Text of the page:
Additionally, power data received from meters 233, 234, and 235, for example, may be analyzed by a power analysis engine 214. The results of the power analysis engine 214 could be used in conjunction with the network communication information analyzed by the pattern recognition engine 216, diagnosis engine 218, and event generation engine 220 discussed herein. For example, power information may be received by external power meter 250 from meter 233 via POE switch 243. Similarly, power information may be received by internal power meter 251 from meters 234 and 235 via POE switch 244. This power information may be provided to the power analysis engine 214 or the pattern recognition 216 to determine whether an event has occurred.

In one example implementation within a small environment, network communication and power consumption data could be processed by a single monitoring system and set of engines. In another example implementation for larger environments (e.g., a campus, city or enterprise with multiple buildings) the network monitoring, power analysis, pattern recognition, diagnosis, and event generation could be distributed among several systems.

FIG. 3 illustrates a method 300 for utility device monitoring according to examples of the present disclosure. The method may be performed, for example, by the computing devices 100 and 200 shown in FIGS. 1 and 2 respectively, or by another similarly suited device.

The method 300 may include: receiving, from a monitored utility device, a power signal indicative of a power status of the monitored utility device at a power analysis engine (block 302); receiving, from the monitored utility device, a network packet relating to network traffic of the monitored utility device at a network traffic monitor (block 304); analyzing, by the power analysis engine, the power signal received from the monitored utility device (block 306); and determining, by a diagnosis engine, whether an actionable event has occurred based in part on the network signal and based in part on the analyzed power signal (block 308). Additional processes also may be included, and it should be understood that the processes depicted in FIG. 3 represent generalized illustrations, and that other processes may be added or existing processes may be removed, modified, or rearranged without departing from the scope and spirit of the present disclosure.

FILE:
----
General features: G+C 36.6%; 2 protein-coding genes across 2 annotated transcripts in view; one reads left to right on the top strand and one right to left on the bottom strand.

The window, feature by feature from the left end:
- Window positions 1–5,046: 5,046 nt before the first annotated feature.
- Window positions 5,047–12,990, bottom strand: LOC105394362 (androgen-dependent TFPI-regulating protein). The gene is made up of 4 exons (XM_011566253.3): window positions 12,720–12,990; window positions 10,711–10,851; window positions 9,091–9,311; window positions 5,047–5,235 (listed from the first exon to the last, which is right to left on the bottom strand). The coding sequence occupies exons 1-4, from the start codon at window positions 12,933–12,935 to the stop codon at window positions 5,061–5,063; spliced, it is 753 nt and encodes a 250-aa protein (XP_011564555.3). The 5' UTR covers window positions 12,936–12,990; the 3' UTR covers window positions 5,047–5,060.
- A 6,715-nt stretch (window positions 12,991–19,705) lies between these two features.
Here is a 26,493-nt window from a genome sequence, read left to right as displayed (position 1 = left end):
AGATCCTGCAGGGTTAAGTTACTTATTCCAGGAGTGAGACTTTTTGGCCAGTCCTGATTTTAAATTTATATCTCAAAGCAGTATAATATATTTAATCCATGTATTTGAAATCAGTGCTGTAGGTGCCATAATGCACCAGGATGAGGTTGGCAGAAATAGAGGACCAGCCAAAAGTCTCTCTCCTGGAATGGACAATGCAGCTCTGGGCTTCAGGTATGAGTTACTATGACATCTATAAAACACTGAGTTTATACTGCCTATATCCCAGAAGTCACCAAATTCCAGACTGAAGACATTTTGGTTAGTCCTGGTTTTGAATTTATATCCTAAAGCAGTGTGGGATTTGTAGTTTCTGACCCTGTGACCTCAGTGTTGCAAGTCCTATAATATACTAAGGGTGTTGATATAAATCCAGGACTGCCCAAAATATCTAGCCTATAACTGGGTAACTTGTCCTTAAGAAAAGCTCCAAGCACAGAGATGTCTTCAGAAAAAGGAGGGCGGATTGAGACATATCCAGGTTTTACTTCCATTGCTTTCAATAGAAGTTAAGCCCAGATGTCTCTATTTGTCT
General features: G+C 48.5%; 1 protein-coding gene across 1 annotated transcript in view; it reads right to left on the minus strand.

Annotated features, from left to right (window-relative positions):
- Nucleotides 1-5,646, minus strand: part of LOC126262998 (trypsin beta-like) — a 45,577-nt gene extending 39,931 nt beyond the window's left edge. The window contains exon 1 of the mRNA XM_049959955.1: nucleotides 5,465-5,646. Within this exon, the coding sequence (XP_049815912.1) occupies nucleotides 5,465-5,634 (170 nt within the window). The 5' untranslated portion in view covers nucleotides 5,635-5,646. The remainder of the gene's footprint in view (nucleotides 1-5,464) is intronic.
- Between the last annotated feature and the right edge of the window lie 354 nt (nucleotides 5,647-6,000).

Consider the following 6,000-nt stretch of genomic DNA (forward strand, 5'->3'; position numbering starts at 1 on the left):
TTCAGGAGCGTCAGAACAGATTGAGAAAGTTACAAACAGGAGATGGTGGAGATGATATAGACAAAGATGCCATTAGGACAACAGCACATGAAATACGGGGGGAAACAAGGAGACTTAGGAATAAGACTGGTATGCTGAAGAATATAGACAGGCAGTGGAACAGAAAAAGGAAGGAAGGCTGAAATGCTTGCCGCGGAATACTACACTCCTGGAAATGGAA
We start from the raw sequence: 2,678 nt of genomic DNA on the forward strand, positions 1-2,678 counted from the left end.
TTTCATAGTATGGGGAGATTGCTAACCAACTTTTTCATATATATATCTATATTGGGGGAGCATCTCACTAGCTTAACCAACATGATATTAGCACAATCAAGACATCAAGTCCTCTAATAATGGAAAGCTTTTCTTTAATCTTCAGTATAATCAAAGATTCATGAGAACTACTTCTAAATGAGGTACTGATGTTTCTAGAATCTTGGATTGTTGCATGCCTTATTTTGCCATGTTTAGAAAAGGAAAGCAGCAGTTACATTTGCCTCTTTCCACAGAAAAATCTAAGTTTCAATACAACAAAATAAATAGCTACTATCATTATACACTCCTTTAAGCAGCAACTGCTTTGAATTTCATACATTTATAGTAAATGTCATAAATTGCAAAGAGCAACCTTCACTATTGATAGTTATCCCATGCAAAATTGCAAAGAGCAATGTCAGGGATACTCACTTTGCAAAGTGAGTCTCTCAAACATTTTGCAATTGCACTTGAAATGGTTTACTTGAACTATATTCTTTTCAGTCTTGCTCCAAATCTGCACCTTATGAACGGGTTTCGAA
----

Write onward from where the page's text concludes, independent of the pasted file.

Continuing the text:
At block 302, the method 300 may include receiving, from a monitored utility device, a power signal indicative of a power status of the monitored utility device at a power analysis engine. The power status may be a consumption amount, an indication of whether the device is drawing power, or another suitable measure. The power signal may be transmitted by an external power source (e.g., a monitored outlet or battery) or by a powered network link, such as power-over-Ethernet. In these cases, the power signal may be analyzed.